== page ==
People commonly ask about CBD gummies for anxiety, but there are some major issues with those. First, gummies can only be absorbed in the intestinal tract, meaning you’ll have to wait a while to get many benefits. The amount of CBD that can absorb through gummies is limited, and even when it does absorb, the liver will metabolize most of it. The end result is that a CBD gummy ends up being little more than a placebo: it doesn’t absorb well at all. Unfortunately, CBD oil tinctures tend to taste gnarly, and hence why people look to gummies. Don’t worry: Yes.Life has you covered.

Yes.Life CBD comes in two flavors – Mixed Berry and Cinnamon – and also have a thirty-day money-back guarantee. CBD doesn’t seem to work for everyone, so knowing you will get your hard-earned cashback, if it doesn’t help, is a must. CBD also tends to take two to four weeks to exert its full effect. While some people may start to feel better in just 20 minutes, everyone’s body is different, hence the need for a 30-day guarantee. Yes.Life CBD is water-soluble, can be bought THC-free (so government workers and soldiers can potentially use it), and is loaded with the whole entourage of the hemp plant, regardless of THC or not. Just make sure to speak with your doctor before using it: while CBD has an incredibly small side-effect profile, and tends to mix well with many prescription drugs, your doctor will know best if any medications you are on will be a problem. With that done, head on over to http://Yes.Life right now and try CBD today!


References:

1 “Facts & Statistics.” Anxiety and Depression Association of America, ADAA, adaa.org/about-adaa/press-room/facts-statistics.

2 UNC Anxiety and Stress Lab. "Physiology of Anxiety." Clinical Connections on Panic/Agoraphobia at Durham JCC. http://jonabram.web.unc.edu/files/2013/04/physiology-of-anxiety.pdf

3 “Norepinephrine - ADHD, Depression & Low Blood Pressure: Everyday Health.” EverydayHealth.com, 11 Dec. 2015, www.everydayhealth.com/norepinephrine/guide/.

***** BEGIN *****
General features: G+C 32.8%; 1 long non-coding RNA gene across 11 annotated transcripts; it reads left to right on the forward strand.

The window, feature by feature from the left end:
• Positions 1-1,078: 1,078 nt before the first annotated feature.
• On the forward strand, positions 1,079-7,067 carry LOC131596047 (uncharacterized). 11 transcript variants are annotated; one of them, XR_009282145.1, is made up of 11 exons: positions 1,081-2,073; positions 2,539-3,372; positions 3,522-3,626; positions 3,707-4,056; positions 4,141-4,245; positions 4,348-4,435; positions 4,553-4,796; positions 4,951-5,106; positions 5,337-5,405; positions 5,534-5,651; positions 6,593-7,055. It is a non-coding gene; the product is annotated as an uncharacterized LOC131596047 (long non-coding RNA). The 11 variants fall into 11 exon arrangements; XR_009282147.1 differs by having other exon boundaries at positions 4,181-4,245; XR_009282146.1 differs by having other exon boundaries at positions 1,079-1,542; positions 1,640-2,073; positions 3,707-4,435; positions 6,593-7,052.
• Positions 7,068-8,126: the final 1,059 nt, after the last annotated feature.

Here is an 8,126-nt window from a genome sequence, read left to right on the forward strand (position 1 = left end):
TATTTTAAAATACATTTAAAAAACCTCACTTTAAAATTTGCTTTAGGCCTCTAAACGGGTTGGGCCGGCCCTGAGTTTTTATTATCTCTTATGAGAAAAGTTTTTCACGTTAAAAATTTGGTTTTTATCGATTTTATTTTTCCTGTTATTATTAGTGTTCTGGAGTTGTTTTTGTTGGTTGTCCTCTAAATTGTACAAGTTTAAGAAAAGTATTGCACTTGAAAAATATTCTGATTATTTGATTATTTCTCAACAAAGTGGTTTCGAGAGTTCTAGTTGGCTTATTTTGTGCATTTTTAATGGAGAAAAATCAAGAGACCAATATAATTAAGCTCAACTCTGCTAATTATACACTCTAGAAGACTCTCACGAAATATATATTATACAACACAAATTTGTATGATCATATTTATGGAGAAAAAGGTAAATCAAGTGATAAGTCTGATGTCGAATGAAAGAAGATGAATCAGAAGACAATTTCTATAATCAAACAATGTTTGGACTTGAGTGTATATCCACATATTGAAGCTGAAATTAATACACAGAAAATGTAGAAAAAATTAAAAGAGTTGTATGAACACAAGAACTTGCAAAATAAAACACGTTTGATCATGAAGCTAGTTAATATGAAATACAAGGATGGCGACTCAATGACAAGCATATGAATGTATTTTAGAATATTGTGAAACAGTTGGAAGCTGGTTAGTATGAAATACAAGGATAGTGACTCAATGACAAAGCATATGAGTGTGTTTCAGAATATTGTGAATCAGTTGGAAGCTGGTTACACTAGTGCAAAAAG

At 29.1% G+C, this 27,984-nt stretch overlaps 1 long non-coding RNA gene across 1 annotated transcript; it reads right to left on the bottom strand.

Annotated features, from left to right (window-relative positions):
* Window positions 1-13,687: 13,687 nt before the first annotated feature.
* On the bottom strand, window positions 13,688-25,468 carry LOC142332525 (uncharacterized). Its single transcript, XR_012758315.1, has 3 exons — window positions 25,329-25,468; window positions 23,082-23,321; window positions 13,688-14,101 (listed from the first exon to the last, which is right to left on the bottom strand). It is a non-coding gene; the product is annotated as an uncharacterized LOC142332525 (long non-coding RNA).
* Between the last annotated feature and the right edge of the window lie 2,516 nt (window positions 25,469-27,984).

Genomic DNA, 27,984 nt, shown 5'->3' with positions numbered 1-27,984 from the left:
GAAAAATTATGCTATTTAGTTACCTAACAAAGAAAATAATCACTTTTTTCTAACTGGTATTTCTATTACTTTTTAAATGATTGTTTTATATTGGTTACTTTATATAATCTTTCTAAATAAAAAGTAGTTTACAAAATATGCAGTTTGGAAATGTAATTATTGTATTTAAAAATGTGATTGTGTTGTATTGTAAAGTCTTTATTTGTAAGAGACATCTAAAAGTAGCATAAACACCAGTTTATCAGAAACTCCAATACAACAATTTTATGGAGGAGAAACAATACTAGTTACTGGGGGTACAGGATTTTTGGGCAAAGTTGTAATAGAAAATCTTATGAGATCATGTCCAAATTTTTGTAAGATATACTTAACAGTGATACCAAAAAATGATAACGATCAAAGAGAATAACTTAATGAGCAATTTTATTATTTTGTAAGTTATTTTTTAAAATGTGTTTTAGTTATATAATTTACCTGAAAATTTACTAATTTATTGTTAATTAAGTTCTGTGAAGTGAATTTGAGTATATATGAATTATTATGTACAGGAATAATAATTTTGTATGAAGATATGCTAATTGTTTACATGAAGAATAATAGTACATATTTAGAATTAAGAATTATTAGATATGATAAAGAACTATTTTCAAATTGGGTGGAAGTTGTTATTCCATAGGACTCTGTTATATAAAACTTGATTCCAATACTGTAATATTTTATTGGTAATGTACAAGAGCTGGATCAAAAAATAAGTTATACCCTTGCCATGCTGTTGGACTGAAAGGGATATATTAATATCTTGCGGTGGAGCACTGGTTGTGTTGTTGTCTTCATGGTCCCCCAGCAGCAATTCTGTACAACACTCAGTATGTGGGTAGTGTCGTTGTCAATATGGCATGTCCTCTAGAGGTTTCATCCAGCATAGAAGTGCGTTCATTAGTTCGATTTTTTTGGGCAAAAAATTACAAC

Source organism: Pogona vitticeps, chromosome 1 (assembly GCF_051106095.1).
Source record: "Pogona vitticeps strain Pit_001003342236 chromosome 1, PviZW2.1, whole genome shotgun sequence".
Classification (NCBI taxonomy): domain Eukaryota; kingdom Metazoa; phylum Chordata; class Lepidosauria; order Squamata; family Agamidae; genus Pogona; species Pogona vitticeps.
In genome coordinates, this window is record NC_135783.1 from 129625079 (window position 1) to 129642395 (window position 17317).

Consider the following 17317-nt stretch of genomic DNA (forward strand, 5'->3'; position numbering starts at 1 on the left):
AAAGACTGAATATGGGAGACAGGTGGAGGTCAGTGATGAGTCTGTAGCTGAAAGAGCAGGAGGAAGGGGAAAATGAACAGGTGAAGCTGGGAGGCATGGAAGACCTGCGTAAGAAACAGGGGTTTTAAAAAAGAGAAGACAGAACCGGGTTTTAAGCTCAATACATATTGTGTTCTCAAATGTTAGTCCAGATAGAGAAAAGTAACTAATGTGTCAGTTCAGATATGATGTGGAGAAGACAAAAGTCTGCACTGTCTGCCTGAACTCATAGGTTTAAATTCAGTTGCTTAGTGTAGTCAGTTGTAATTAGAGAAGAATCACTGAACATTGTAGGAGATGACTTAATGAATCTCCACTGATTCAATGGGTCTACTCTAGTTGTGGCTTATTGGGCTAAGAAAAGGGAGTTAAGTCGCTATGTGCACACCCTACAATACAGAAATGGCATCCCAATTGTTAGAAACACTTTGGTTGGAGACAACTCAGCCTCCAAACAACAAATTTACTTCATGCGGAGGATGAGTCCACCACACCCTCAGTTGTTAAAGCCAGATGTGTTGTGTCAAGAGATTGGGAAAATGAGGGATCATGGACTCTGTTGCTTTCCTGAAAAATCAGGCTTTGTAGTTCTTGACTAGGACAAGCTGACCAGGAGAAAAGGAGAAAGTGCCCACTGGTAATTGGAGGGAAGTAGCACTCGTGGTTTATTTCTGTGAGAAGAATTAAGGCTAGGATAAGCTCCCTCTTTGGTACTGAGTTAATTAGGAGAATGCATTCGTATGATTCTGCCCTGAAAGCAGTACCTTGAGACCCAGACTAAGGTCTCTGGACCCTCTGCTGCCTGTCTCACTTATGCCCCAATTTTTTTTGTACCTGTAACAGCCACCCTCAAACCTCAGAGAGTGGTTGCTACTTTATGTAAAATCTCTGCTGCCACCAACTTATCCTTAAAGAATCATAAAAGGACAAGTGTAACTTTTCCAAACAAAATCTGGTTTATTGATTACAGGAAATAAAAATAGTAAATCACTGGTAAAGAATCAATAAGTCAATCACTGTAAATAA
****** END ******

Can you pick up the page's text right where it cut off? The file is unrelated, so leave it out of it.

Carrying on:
4 Klein, Sarah. “The 3 Major Stress Hormones, Explained.” HuffPost, HuffPost, 19 Apr. 2013, www.huffpost.com/entry/adrenaline-cortisol-stress-hormones_n_3112800.

5 “Cortisol: What It Does & How To Regulate Cortisol Levels.” WebMD, WebMD, www.webmd.com/a-to-z-guides/what-is-cortisol#1.

6 Iffland, Kerstin, and Franjo Grotenhermen. “An Update on Safety and Side Effects of Cannabidiol: A Review of Clinical Data and Relevant Animal Studies.” Cannabis and Cannabinoid Research 2, no. 1 (2017): 139–54. https://doi.org/10.1089/can.2016.0034.

7 Schier, Alexandre, et al. “Antidepressant-Like and Anxiolytic-Like Effects of Cannabidiol: A Chemical Compound of Cannabis Sativa.” CNS & Neurological Disorders - Drug Targets 13, no. 6 (December 2014): 953–60. https://doi.org/10.2174/1871527313666140612114838.

8 Blessing, Esther M., et al. “Cannabidiol as a Potential Treatment for Anxiety Disorders.” Neurotherapeutics 12, no. 4 (April 2015): 825–36. https://doi.org/10.1007/s13311-015-0387-1.

9 Thomas, A, et al. “Cannabidiol Displays Unexpectedly High Potency as an Antagonist of CB1 and CB2 Receptor Agonists in Vitro.” British Journal of Pharmacology 150, no. 5 (2009): 613–23. https://doi.org/10.1038/sj.bjp.0707133.

10 Leweke, F M, et al. “Cannabidiol Enhances Anandamide Signaling and Alleviates Psychotic Symptoms of Schizophrenia.” Translational Psychiatry 2, no. 3 (2012). https://doi.org/10.1038/tp.2012.15.

11 Mcpartland, John M., et al. “Care and Feeding of the Endocannabinoid System: A Systematic Review of Potential Clinical Interventions That Upregulate the Endocannabinoid System.” PLoS ONE 9, no. 3 (December 2014). https://doi.org/10.1371/journal.pone.0089566.

12 Fuss, Johannes, et al. “A Runner’s High Depends on Cannabinoid Receptors in Mice.” Proceedings of the National Academy of Sciences 112, no. 42 (2015): 13105–13108., doi:10.1073/pnas.1514996112.

13 Castillo, Pablo E., et al. “Endocannabinoid Signaling and Synaptic Function.” Neuron 76, no. 1 (2012): 70–81., doi:10.1016/j.neuron.2012.09.020.

14 Jun, Chansoo, et al. “Disturbance of the Glutamatergic System in Mood Disorders.” Experimental Neurobiology 23, no. 1 (2014): 28., doi:10.5607/en.2014.23.1.28.

15 Luscher, B, et al. “The GABAergic Deficit Hypothesis of Major Depressive Disorder.” Molecular Psychiatry 16, no. 4 (2010): 383–406., doi:10.1038/mp.2010.120.

16 Shannon, Scott. “Cannabidiol in Anxiety and Sleep: A Large Case Series.” The Permanente Journal (2019). doi:10.7812/tpp/18-041.